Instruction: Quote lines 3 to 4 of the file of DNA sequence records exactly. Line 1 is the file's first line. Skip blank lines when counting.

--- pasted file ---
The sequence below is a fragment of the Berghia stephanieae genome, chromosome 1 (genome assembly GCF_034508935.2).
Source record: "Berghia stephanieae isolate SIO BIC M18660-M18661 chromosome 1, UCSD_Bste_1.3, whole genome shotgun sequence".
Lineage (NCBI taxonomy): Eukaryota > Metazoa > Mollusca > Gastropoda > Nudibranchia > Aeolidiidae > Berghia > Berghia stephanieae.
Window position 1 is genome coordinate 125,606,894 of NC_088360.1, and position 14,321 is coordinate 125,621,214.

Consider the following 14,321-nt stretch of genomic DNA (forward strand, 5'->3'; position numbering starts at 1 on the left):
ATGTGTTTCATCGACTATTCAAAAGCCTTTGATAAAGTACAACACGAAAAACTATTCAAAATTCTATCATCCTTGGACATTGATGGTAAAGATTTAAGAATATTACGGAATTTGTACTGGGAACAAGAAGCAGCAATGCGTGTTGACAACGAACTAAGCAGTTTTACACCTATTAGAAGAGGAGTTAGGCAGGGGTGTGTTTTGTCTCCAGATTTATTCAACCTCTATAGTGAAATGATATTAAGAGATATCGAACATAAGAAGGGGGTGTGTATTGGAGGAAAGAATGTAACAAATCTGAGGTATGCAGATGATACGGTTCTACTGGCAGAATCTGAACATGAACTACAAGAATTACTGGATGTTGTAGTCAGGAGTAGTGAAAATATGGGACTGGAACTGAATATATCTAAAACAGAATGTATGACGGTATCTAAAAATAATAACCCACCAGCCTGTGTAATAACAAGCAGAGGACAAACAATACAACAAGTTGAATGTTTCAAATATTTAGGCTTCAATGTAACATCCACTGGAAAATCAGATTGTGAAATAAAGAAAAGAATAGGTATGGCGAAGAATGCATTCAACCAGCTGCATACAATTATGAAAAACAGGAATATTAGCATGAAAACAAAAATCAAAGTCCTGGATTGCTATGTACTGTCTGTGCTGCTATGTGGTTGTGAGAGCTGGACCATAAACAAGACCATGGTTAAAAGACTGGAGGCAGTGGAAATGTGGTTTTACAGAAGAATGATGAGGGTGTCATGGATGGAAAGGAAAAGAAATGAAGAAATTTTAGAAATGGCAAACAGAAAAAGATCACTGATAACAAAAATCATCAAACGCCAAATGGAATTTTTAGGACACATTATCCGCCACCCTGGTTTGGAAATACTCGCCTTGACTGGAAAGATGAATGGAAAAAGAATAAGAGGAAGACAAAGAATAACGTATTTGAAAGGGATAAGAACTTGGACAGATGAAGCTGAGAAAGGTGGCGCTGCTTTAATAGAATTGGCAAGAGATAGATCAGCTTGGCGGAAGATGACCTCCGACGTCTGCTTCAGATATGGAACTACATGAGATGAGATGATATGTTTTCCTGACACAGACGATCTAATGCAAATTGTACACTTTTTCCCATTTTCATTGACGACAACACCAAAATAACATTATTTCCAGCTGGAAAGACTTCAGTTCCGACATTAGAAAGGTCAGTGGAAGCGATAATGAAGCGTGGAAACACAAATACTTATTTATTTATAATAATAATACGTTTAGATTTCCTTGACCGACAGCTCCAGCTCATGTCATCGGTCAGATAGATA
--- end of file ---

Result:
Lineage (NCBI taxonomy): Eukaryota > Metazoa > Mollusca > Gastropoda > Nudibranchia > Aeolidiidae > Berghia > Berghia stephanieae.
Window position 1 is genome coordinate 125,606,894 of NC_088360.1, and position 14,321 is coordinate 125,621,214.